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Simple Oscillator: find x(t)

  1. Oct 18, 2004 #1

    cj

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    At time t = T/2 the speed of a simple oscillator of angular frequency

    [tex]\omega = \omega_0[/tex]

    has maximum amplitude U and positive value.

    Find x(t).

    ----------
    The textbook answer for this problem is:

    [tex]x(t) = -\frac {U}{\omega_0}sin(\omega_0t)[/tex]

    where

    [tex]U = \omega_0A}[/tex]
    ----------
    This is confounding me.

    For a simple sin solution (I'm assuming zero phase shift), wouldn't x at t = T/4 have to be positive, i.e.:

    [tex]x = \frac {U}{\omega_0}[/tex]

    and NOT negative (as given by the alleged solution):

    [tex]x = -\frac {U}{\omega_0}[/tex]

    Comments?
     
  2. jcsd
  3. Oct 18, 2004 #2

    Integral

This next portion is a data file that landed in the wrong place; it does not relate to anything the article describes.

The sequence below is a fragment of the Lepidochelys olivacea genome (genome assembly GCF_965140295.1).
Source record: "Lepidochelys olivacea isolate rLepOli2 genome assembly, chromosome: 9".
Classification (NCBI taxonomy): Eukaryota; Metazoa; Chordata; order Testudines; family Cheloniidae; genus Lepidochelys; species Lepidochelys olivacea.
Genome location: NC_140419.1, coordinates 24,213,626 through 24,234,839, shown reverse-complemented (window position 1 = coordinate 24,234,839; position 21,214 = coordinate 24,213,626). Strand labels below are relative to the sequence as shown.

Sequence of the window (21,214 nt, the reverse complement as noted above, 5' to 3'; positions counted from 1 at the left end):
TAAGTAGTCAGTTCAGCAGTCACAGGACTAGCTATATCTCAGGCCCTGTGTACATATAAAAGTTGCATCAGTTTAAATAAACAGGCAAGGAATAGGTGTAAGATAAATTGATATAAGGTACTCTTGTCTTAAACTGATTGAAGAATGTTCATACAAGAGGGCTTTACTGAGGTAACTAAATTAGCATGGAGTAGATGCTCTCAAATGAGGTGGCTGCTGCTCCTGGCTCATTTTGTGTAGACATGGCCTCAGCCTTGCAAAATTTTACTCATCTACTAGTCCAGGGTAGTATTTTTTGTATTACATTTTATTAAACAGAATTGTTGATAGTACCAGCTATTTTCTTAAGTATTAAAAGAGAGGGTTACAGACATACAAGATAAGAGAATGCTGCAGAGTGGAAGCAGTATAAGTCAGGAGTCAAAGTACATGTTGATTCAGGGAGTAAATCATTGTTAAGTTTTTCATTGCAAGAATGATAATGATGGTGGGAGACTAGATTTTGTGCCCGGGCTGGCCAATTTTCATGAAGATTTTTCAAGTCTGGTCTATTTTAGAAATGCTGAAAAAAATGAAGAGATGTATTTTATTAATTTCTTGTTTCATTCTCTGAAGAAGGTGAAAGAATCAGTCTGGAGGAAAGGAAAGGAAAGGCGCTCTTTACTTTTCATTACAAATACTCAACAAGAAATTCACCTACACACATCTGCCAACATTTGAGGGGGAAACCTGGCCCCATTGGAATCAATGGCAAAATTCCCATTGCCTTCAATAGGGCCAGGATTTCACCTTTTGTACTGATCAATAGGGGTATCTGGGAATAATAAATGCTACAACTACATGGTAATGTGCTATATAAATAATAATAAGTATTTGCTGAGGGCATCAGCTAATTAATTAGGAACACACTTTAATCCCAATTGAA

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    What is the definition of the coordinate system?
     
  4. Oct 18, 2004 #3

    cj

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    Vertical axis = displacement (x), velocity (v) and acceleration (a).

    Horizontal axis = time, t
     
  5. Oct 18, 2004 #4

    Integral

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    I am trying to get you to think about the definition of what is meant by negative and positive. Have you given us the complete problem?
     
  6. Oct 18, 2004 #5

    cj

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    Yes, the posted question and textbook answer (which I guess could be wrong) is verbatim.

    Maybe I don't understand the meaning of the negative sign.

    I'm imagining a displacement-speed-acceleration relationship as given in the graph at the top of the following linked page:

    Sample

    The bottom line is that if x(t) is as given by the textbook, it would clearly have a negative value (relative to the equilibrium position at t = T/4. This seems incorrect since even junior high school students understand that at t = T/4 the value for a sine function is clearly a maximum and clearly positive.

    Right?
     
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